Shafer made room in her heart, home for children

April 29, 2007|By MARLO BARNHART

Editor's note: Each Sunday, The Herald-Mail publishes "A Life Remembered." This continuing series takes a look back - through the eyes of family, friends, co-workers and others - at a member of the community who died recently. Today's "A Life Remembered" is about Velma Millard Shafer, who died April 16 at the age of 98. Her obituary appeared in the April 18 editions of The Morning Herald and The Daily Mail.

Raising two daughters, working as a missionary with her husband in South Africa and teaching school for more than 30 years would fill any ordinary woman's life.

But not Velma M. Shafer, who also managed to foster nearly 70 children during nearly all of her 70 years of married life.

Velma died April 16 at the age of 98 in the Mount Aetna home she had shared and helped build with her late husband, Carl, and more recently with her eldest daughter, Sandra L. Martin.


Sandra is the director of Adventist Community Services, a post her late father held for 19 years and where her mother volunteered for 17 years.

"When dad was 92, he said he needed a rest, and I said I'd take over and finish out his time," Sandra said.

That was 10 years ago, and Sandra still is at the helm of the charitable agency.

Jim Hoffer, Velma's pastor for seven years, said she came to church faithfully until recently.

"She didn't show her age," Hoffer said. "Velma had such great hospitality, and was still cooking and entertaining when she was way up in years."

Velma met Carl while she was a student at Union College in Lincoln, Neb. He was a hardworking farm boy from Kansas and soon after they married, the couple began teaching together in a two-room school in Kansas, Sandra said.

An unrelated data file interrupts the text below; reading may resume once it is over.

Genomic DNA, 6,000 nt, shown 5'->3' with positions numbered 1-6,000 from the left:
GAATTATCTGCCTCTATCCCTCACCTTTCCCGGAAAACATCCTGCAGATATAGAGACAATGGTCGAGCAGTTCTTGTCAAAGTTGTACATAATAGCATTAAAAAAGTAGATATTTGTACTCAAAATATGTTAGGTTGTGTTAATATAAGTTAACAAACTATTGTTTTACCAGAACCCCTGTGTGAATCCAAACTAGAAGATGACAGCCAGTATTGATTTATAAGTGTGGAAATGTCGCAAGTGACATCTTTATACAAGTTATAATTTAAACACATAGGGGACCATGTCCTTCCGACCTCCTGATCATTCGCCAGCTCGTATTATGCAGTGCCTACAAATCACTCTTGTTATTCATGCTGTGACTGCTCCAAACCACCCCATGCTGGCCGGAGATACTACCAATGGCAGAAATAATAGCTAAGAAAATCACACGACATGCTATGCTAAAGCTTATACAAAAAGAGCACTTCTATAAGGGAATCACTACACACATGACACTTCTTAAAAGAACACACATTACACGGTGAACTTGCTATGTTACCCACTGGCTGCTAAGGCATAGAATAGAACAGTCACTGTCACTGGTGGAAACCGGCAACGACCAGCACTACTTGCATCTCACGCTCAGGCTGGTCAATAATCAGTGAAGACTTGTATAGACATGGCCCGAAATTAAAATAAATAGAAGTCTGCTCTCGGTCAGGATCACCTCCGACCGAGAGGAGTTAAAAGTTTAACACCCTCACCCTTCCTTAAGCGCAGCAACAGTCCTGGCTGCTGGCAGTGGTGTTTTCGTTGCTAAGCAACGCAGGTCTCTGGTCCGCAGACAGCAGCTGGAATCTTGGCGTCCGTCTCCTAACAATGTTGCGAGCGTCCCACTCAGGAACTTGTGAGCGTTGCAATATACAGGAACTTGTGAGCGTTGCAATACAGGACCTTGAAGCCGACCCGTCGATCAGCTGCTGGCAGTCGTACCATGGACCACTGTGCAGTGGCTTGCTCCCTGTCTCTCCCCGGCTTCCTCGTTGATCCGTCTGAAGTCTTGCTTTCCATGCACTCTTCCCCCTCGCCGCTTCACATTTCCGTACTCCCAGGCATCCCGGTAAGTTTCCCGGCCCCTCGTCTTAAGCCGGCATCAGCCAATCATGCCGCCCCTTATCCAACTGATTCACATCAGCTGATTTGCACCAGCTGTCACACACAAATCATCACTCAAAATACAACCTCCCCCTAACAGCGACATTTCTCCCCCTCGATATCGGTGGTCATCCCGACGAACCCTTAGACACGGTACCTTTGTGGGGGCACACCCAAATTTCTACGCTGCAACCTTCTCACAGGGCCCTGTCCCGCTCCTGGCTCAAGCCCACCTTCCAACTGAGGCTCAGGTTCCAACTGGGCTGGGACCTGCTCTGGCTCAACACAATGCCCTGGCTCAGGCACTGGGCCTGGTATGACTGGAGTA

After Carl earned his degree, the couple moved around the country, serving at a number of Seventh-day Adventist academies and schools.

"Then, they felt the Lord's call to serve in the mission field," Sandra said. So they sold their home, said goodbye to their families and sailed out of New Orleans on a freighter bound for South Africa.

It was in South Africa that Velma and Carl first adopted Sandra, and later Carla.

"I remember very little about South Africa," Sandra said. Vineyards and orchards behind their home are her only memories. She was 3 when the family returned to the United States.

The doctors thought it was best for Velma to come home because of her health, so after about four years in South Africa and with their new family, the Shafers boarded the Queen Mary for the trip home, and took up their work at the Atlanta Academy in Georgia.

The Shafers arrived in Hagerstown in 1956. Carl became superintendent of Mount Aetna Academy, and Velma began teaching school. They built a home in Mount Aetna.

"My mom devoted her life to us," Sandra said. But she added that there still was room in her mother's heart and her home for the 40 children she fostered in Washington County and 29 others around the world.

In 1981, the Shafers were named Outstanding Foster Parents of the Year for Washington County.

Sandra said many of those foster children stayed in touch with Velma through the years. A number of former students did as well.

One student her mother taught back in Iowa in a one-room school later became a vice president of the General Conference of Seventh-day Adventists.

"That student, Francis Wernick, used to come here for visits with my mother," Sandra said. "More than 20 years ago on one of his visits, my mother asked him if he would perform her funeral, and he said he would."

On April 20 at 11 a.m. at the Seventh-day Adventist Church on Robinwood Drive, Francis Wernick spoke at Velma's funeral.

He fulfilled the promise made so many years ago to his favorite schoolteacher.

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